Udskriv Udskriv
Switch language
Region Hovedstaden - en del af Københavns Universitetshospital

Nonalcoholic Fatty Liver Disease Impairs the Liver-Alpha Cell Axis Independent of Hepatic Inflammation and Fibrosis

Publikation: Bidrag til tidsskriftTidsskriftartikelForskningpeer review


  1. Assessment of Rapid Hepatic Glycogen Synthesis in Humans Using Dynamic C-13 Magnetic Resonance Spectroscopy

    Publikation: Bidrag til tidsskriftTidsskriftartikelForskningpeer review

  2. Acute decompensation boosts hepatic collagen type III deposition and deteriorates experimental and human cirrhosis

    Publikation: Bidrag til tidsskriftTidsskriftartikelForskningpeer review

  3. Systematic review and meta-analysis of randomized trials on probiotics for hepatic encephalopathy

    Publikation: Bidrag til tidsskriftTidsskriftartikelForskningpeer review

  4. Systematic review with meta-analyses of studies on the association between cirrhosis and liver metastases

    Publikation: Bidrag til tidsskriftTidsskriftartikelForskningpeer review

Vis graf over relationer

Nonalcoholic fatty liver disease (NAFLD) is associated with impaired hepatic actions of glucagon and insulin. Glucagon and amino acids are linked in an endocrine feedback circuit, the liver-alpha cell axis, that may be disrupted by NAFLD. We investigated how NAFLD severity affects glucagon and insulin resistance in individuals with obesity and whether bariatric surgery improves these parameters. Plasma and liver biopsies from 33 individuals with obesity (collectively, OBE) were obtained before and 12 months after bariatric surgery (Roux-en-Y gastric bypass [RYGB] or sleeve gastrectomy [SG]). Nine healthy control individuals (collectively, CON) undergoing cholecystectomy were used as a comparison group. The NAFLD activity score (NAS) was used to subdivide study participants into the following groups: OBE-no steatosis, OBE+steatosis, and nonalcoholic steatohepatitis (NASH) and/or grade 2 fibrosis (Fib) (OBE-NASH-Fib). Measurements of amino acids by targeted metabolomics and glucagon were performed. Glucagon, amino acids (P < 0.05), and the glucagon-alanine index, a validated surrogate marker of glucagon resistance, were increased in OBE by 60%, 56%, and 61%, respectively, when compared with CON but irrespective of NAFLD severity. In contrast, markers of hepatic insulin resistance increased concomitantly with NAS. Hyperglucagonemia resolved in OBE-no steatosis and OBE+steatosis but not in OBE-NASH-Fib (median, 7.0; interquartile range, 5.0-9.8 pmol/L), regardless of improvement in insulin resistance and NAS. The type of surgery that participants underwent had no effect on metabolic outcomes. Conclusion: Glucagon resistance to amino acid metabolism exists in individuals with NAFLD independent of NAS severity. Patients with NASH showed persistent hyperglucagonemia 12 months after bariatric surgery, indicating that a disrupted liver-alpha cell may remain in NAFLD despite major improvement in liver histology.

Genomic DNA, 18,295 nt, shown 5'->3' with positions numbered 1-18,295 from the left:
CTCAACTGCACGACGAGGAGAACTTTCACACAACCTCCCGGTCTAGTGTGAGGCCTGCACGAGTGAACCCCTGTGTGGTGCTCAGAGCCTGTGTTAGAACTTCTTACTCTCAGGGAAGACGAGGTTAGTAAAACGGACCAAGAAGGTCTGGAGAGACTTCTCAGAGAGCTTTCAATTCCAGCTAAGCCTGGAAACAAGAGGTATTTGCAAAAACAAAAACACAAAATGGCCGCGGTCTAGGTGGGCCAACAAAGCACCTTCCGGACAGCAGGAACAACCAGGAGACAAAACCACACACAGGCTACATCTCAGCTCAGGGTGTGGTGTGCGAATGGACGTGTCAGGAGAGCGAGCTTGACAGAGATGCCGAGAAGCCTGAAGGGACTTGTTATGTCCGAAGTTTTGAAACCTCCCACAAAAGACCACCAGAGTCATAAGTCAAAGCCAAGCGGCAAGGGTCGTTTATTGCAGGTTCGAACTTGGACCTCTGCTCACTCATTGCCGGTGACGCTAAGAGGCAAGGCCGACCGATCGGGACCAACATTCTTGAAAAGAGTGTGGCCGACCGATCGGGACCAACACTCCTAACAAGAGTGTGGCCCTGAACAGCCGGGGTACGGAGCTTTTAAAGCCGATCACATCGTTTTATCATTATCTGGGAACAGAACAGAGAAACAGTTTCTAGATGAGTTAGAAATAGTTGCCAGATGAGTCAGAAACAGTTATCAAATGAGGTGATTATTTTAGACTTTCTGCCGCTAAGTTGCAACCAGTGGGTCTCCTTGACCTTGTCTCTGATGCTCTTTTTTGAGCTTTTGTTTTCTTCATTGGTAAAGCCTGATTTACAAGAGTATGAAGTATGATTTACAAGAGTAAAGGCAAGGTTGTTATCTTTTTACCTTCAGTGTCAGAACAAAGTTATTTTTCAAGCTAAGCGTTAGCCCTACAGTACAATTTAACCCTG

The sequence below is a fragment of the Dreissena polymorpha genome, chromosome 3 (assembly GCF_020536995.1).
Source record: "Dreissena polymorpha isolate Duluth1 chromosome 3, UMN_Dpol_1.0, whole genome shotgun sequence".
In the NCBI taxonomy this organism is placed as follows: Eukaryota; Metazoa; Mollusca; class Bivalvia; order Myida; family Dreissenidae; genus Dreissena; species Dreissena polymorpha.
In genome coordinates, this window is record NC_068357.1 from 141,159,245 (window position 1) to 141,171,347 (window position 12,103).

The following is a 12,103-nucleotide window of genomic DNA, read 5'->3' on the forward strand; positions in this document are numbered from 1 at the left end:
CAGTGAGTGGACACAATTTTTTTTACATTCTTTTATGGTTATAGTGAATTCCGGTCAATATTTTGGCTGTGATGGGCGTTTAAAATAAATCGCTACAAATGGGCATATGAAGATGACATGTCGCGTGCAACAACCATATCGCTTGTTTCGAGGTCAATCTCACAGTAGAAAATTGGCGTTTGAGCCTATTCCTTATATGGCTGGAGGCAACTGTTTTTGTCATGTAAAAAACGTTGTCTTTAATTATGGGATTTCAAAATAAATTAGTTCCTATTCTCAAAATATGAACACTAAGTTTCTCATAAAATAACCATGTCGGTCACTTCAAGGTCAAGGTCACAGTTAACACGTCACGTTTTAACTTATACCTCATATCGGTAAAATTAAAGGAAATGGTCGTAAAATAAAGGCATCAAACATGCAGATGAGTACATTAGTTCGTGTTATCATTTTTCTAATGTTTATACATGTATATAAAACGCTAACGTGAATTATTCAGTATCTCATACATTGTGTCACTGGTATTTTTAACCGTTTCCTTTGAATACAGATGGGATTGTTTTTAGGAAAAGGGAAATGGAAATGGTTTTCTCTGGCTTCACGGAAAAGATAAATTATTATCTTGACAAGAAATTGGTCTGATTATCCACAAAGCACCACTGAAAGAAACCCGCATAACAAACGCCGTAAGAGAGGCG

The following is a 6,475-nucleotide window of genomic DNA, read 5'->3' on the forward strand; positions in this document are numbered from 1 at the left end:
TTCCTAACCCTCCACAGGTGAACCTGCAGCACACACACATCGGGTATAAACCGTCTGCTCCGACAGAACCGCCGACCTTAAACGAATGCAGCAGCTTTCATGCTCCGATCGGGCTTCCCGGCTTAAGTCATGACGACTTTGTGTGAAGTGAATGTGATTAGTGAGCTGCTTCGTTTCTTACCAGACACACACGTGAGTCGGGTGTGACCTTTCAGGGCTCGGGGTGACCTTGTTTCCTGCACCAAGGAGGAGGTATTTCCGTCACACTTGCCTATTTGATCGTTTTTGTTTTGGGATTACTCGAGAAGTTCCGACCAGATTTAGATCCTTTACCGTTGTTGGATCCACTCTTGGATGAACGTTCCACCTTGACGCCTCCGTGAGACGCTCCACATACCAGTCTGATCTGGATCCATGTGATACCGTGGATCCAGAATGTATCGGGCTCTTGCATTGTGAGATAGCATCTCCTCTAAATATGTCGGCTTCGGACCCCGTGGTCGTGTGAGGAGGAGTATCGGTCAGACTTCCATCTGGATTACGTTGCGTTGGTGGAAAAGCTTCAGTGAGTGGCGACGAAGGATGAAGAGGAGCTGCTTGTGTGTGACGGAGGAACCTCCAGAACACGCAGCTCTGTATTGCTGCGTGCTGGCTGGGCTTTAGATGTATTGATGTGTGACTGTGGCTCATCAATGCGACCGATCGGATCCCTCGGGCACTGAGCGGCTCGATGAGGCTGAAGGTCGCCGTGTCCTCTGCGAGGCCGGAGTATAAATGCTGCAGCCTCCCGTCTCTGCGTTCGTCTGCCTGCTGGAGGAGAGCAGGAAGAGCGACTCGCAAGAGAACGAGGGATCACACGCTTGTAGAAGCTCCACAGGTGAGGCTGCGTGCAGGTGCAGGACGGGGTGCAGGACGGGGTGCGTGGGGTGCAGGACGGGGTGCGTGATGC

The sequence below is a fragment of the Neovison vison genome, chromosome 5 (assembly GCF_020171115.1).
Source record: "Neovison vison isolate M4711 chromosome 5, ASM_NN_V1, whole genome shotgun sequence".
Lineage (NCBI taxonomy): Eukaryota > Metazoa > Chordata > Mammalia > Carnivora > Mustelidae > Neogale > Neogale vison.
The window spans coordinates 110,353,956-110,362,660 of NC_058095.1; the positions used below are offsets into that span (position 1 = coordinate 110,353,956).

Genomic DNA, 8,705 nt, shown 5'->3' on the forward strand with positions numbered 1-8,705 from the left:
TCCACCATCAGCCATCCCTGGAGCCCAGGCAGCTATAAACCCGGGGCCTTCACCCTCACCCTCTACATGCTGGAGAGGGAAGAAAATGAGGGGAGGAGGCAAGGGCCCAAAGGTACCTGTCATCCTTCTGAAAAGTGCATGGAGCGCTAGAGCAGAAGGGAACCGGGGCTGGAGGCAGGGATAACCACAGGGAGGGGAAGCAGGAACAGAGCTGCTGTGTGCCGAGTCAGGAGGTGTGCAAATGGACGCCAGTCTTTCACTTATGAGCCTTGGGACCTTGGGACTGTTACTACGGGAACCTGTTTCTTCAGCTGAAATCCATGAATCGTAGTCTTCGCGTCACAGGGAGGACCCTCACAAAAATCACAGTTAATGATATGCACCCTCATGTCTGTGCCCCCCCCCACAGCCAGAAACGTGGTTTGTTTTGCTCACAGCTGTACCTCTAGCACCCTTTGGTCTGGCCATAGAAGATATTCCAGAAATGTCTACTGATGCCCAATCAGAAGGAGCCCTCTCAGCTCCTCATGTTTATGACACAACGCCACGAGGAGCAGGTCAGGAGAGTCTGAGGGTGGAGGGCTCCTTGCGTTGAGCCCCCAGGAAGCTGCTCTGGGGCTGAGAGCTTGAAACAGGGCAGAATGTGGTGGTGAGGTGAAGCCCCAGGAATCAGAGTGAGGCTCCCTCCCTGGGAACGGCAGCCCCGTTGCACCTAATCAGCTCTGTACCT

TidsskriftHepatology Research
Udgave nummer11
Sider (fra-til)1610-1623
Antal sider14
StatusUdgivet - nov. 2020

Bibliografisk note

© 2020 The Authors. Hepatology Communications published by Wiley Periodicals LLC on behalf of American Association for the Study of Liver Diseases.

ID: 61231643